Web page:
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In Bad Shape | Can India adopt international practices & improve the quality of its infrastructure?

Indian projects are constructed at a fraction of the cost of what something similar costs in a developed nation. Nonetheless, changing our bid selection process and a different testing process testing would help.

November 25, 2022 / 08:45 PM IST
As part of Moneycontrol’s In Bad Shape series, in this story we benchmark the quality standards followed in India with the best practices followed across the world. (Representative Image)

As part of Moneycontrol’s In Bad Shape series, in this story we benchmark the quality standards followed in India with the best practices followed across the world. (Representative Image)

The quality of Indian infrastructure often hits the headlines for the wrong reasons. It is deemed inferior compared to global standards, and there is growing perception within the country that the administration may not be capable of meeting the requirements of a growing economy and populace.

As part of Moneycontrol’s In Bad Shape series, in this story we benchmark the quality standards followed in India with the best practices followed across the world.

Quality standards, or design standards, define the best practices that are to be followed when designing, choosing the material, and constructing an infrastructure project.

For example, the Indian Road Congress (IRC) has laid down the standards that must be followed, and the materials that must be used, when building roads in different areas with different climatic conditions.

Are Indian standards different from international standards?

India typically follows globally accepted standards. It follows standards laid down by bodies like the International Organization for Standardization (ISO), the International Telecommunication Union (ITU), the International Electrotechnical Commission (IEC), etc.

The Indian government adopts standards laid down by statutory bodies such as the Bureau of Indian Standards (BIS). While the BIS in turn adopts ISO and IEC standards, among others, the Indian government also adopts standards developed by various national bodies. Some of these are private entities such as the IRC, which prescribe their own standards.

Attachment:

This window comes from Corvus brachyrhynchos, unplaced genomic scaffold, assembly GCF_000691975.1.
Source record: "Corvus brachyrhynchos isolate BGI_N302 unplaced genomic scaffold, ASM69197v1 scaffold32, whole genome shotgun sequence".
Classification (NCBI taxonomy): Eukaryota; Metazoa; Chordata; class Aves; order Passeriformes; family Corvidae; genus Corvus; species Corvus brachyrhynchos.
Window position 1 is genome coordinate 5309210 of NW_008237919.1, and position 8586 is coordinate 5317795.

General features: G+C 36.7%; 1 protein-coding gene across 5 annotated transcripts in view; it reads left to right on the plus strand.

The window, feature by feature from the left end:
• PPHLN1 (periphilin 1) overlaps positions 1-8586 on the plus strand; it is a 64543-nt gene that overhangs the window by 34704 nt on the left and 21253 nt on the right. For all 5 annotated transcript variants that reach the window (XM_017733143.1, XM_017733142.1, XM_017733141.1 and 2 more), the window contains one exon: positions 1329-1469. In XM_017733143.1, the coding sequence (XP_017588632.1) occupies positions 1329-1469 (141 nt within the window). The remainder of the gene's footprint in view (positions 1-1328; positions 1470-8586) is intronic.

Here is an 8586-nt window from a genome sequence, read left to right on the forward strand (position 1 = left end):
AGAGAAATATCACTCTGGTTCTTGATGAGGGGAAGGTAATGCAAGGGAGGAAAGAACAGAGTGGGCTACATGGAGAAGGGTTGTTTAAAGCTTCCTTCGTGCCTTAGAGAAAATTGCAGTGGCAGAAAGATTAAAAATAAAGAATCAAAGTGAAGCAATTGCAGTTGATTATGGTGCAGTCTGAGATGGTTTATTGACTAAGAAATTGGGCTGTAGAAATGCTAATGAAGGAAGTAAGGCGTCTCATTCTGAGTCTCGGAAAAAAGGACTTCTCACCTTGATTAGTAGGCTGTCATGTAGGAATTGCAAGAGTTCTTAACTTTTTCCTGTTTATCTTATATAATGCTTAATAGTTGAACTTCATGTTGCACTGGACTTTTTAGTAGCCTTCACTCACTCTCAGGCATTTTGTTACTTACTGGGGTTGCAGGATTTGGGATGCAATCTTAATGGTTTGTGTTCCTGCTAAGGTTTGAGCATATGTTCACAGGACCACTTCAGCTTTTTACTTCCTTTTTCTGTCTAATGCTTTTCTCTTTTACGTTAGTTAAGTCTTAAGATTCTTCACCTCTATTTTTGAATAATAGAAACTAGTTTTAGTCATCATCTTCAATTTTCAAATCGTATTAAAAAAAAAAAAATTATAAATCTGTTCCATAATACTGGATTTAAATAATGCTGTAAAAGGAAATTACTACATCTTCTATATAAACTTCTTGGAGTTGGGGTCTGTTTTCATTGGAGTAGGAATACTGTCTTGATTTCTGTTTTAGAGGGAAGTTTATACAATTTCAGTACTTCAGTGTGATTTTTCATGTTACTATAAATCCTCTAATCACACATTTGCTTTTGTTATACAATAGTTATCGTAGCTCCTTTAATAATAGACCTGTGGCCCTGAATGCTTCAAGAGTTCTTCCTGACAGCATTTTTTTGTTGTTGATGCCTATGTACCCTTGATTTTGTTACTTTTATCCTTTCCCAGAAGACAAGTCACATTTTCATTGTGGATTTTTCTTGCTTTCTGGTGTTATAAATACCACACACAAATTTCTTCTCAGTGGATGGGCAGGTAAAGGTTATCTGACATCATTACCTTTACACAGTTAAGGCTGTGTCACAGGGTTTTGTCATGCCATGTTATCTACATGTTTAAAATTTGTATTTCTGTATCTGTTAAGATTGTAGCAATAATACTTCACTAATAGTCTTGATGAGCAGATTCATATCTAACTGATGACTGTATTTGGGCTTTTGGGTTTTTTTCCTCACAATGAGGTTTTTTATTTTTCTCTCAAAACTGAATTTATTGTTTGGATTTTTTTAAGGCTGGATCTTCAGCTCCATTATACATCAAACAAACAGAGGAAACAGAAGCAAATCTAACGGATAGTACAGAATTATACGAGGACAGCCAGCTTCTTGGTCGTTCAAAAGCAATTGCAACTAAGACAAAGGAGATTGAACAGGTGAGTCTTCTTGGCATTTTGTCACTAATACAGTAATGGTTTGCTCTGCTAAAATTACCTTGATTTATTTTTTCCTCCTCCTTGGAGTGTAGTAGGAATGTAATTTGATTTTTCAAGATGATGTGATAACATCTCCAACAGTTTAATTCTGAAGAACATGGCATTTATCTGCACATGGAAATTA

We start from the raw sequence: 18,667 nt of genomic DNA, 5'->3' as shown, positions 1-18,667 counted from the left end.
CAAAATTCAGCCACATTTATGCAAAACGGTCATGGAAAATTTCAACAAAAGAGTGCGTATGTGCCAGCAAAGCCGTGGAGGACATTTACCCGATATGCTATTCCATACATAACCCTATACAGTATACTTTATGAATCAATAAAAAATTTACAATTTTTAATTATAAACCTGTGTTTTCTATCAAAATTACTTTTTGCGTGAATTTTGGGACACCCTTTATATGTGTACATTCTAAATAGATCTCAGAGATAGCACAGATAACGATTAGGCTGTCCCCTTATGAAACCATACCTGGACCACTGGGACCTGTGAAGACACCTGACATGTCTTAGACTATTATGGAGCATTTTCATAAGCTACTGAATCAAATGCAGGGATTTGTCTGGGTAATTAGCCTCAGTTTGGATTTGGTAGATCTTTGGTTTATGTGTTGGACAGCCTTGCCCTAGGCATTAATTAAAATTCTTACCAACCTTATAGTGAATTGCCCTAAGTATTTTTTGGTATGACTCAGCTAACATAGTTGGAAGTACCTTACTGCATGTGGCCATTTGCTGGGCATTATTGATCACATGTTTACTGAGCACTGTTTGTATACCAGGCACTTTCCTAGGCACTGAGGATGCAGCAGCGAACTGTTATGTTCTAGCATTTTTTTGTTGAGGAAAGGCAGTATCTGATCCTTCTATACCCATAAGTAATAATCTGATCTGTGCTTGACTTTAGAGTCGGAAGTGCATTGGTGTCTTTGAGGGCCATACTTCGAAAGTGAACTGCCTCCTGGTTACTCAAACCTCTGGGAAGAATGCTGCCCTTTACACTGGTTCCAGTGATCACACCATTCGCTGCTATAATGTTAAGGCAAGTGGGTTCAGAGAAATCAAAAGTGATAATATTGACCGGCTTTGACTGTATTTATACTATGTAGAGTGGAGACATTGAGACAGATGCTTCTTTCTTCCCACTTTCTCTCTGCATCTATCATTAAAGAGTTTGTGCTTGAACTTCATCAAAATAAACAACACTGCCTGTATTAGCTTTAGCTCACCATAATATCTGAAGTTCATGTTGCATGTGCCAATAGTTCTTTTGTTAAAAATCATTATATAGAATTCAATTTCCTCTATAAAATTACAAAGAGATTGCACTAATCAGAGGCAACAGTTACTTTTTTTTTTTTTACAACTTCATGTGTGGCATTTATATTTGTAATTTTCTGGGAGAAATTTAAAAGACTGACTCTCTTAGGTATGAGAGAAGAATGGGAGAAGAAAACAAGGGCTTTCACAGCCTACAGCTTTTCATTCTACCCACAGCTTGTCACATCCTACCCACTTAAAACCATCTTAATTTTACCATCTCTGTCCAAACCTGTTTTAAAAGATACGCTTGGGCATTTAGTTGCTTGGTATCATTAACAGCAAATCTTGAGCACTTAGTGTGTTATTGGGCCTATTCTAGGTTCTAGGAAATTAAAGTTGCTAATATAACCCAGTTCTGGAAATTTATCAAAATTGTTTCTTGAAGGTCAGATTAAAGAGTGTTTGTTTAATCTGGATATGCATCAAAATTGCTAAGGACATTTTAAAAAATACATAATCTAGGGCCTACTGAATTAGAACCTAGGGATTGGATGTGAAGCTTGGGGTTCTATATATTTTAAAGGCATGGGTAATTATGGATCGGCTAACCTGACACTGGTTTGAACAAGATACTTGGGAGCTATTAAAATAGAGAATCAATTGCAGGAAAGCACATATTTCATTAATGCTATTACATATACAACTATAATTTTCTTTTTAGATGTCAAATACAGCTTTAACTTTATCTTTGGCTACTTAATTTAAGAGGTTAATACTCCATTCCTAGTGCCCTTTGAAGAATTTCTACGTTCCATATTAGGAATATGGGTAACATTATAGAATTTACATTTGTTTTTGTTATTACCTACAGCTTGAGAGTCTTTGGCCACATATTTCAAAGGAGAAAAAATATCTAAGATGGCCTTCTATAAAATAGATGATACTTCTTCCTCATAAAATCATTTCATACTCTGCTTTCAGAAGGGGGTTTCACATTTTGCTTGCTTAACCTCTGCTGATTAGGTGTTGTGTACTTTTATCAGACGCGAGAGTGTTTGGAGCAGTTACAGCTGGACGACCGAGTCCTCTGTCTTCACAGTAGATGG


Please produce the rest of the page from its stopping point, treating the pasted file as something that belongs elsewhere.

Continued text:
However, the National Institute of Public Finance and Policy (NIPFP) has said in its report titled ‘Regulating Infrastructure Development in India,’ that the current framework allows for gaps and overlaps in standards.

“There are overlapping codes for laying the foundation of a bridge. Where a bridge accommodates both a road as well as a railway, developers can adopt either standard,” the NIPFP report said.

Similarly, comprehensive codes do not exist for things like precast concrete building standards and ductile detailing (when constructing a bridge), the NIPFP had said, adding that these codes need to be created or adopted.

Precast concrete is the process of creating concrete structures away from the construction site and then incorporating the element within the structure. Ductile detailing is the process by which structures are made durable and ductile enough to be able to resist severe earthquake shocks without collapsing.

The autonomous research institute also noted that while proposed standards need to be widely circulated for public comments before being adopted, the provision can be waived when “the matter is urgent or non-controversial,” which is not a practice followed in most developed countries.

Why are international standards not adopted in India?

Countries define and adopt infrastructure standards based on their climatic and socio-economic conditions. Hence, what may be applicable in Germany, for instance, may not be applicable or affordable here.

On the other hand, “Indian standards have gained global acceptance. Issues surrounding the quality of materials used in construction have been addressed as cheap imports have been throttled for five years now,” an IRC official said.

He added that India was in the process of adopting steel slag technology for the construction of roads instead of concrete, and will likely codify this standard in a few years.

At the moment most Indian roads are made using concrete due to the lower availability and higher cost of steel slag.

Another IRC official said that for the price point at which we build roads in this country, India has some of the highest quality and safety standards in the world.

Last year, other countries with similar climatic / socio-economic conditions had approached the BIS for help with standards and quality related solutions.